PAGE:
Tuesday, November 29, 2011

The Perennial Immigration Debate Comes Up Again

Newt Gingrich’s controversial statement of support for qualified amnesty for illegal immigrants in the United States made me think about my own conflicted views on immigration policy. Philosophically, I’m sympathetic to the unimpeded movement of labor, as well as capital and goods, both across and within political boundaries. Realistically, I see our southern boundary as highly permeable and difficult to police.  I sympathize with those who came into this country, by whatever means, in order to better their lives and those of their families.  I recognize the economic contribution of illegal immigrant workers. While some have argued that these workers either lower the wages of native born Americans or supply rapacious employers with an exploitable work force, I see these new arrivals as responding to the demands of our current economic system. While native born Americans are constantly told by educators and government officials that everyone should be moving up into middle class jobs, our labor market has been opening up jobs at the bottom of the socioeconomic ladder. We need people to pick our fruit, weave our carpets, build our homes, and do a great many sundry jobs that require limited formal education but a great deal of flexibility. The products of all of these endeavors would be much more expensive for consumers if we had to pay the costs of native-born workers, assuming that employers could find sufficient numbers of natives willing to take insecure, difficult, low-prestige occupations.  In addition, the aging population of the United States means that immigration has become a prime source of youthful participants in our work force, and an important barrier against the demographic decline facing Japan.
At the same time, though, I think reasons for concern exist.  My philosophical support for free flows rests uncomfortably with my views on national sovereignty.  Every modern nation, as far as I know, maintains laws specifying rights of entry, residence, and citizenship. For the United States to declare that it cannot or will not try to maintain its boundaries would be a unique and unilateral surrender of its own national sovereignty, a strange kind of American exceptionalism. Enforcing our laws may lead to unfortunate consequences for some individuals, such as separating native-born children from illegal immigrant parents, denying educational opportunities to illegal immigrants who have grown up in this country, or uprooting those who have made their lives here.  But laws that are not enforced do not truly exist. And if we either unofficially ignore our laws or officially override them by periodically declaring amnesties, we make them meaningless and we do run the risk of communicating to the millions of people around the world who would like to come here that our borders are effectively open.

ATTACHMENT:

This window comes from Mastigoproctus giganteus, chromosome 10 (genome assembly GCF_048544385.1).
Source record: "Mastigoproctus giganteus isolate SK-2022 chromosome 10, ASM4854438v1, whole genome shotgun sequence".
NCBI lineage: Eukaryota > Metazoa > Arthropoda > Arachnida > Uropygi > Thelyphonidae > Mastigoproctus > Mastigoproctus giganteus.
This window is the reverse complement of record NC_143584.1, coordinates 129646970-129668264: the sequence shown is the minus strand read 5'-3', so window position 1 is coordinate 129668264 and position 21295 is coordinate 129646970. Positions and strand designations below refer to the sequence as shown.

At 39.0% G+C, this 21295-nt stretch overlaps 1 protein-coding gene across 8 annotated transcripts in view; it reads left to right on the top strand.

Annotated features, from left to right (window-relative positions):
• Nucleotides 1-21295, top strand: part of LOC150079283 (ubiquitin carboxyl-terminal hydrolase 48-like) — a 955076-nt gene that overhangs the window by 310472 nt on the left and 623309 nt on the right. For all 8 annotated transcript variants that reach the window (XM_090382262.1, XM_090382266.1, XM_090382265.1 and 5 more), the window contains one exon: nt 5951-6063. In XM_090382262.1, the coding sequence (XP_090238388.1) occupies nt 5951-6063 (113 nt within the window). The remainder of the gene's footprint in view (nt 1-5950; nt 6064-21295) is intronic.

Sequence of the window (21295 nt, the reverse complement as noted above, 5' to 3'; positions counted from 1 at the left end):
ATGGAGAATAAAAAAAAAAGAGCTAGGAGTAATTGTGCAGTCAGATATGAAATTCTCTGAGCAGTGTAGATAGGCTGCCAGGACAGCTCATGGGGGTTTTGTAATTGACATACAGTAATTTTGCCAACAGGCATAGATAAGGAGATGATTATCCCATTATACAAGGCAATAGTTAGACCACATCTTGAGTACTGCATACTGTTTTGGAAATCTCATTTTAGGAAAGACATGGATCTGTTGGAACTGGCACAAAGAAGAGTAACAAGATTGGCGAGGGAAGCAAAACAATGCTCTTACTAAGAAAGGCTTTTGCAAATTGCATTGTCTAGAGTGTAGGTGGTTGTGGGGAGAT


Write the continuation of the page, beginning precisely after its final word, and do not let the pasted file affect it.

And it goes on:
Completely open borders, however desirable in theory, can pose dangers for developed nations. Mexico is the place of origin of most illegal immigrants currently in the United States. Our neighbor to the south possesses cultural traditions that I find quite beautiful.  Unfortunately, Mexico also currently suffers from social disorder and violence. While these problems have so far spilled over into the United States only sporadically, there is a real danger of their conflicts contributing to our own as the distinctions between the two countries diminish.
Large-scale movement across the border, in addition, means that many residents will identify with a foreign nation or retain citizenship in a foreign nation. George Friedman’s work of prognostication, The Next Hundred Years, may have included a number of speculations that will turn out to be untrue, but his prediction that Mexico will in the future claim a version of extraterritoriality for Mexican-origin people in the United States seems to me plausible. No two sovereign nations ever completely share national interests, and extensive dual loyalties can create problems.
However virtuous cultural diversity may sound, it can have negative sides. The political scientist Robert Putnam, much to his own dismay, found that ethnic and racial diversity in communities is associated with low levels of trust, cooperation, charity, and voluntarism.  Immigration is a major source of diversity. If we encourage free movement across borders, we may be moving toward Balkanization, even while we improve the quality and variety of our restaurants. While this observation may be politically incorrect, it is also realistic.  Americans may not need to share ancestries, but we do need to be common cultural descendents of the American political tradition for this nation to function.
I’m detailing these issues to describe my own reservations about open immigration policy in general and about amnesty in particular. On the whole, I’m inclined, for reasons given in the first paragraph, to cautiously favor some version of amnesty as the best among bad options, but this would take us in a perilous direction.

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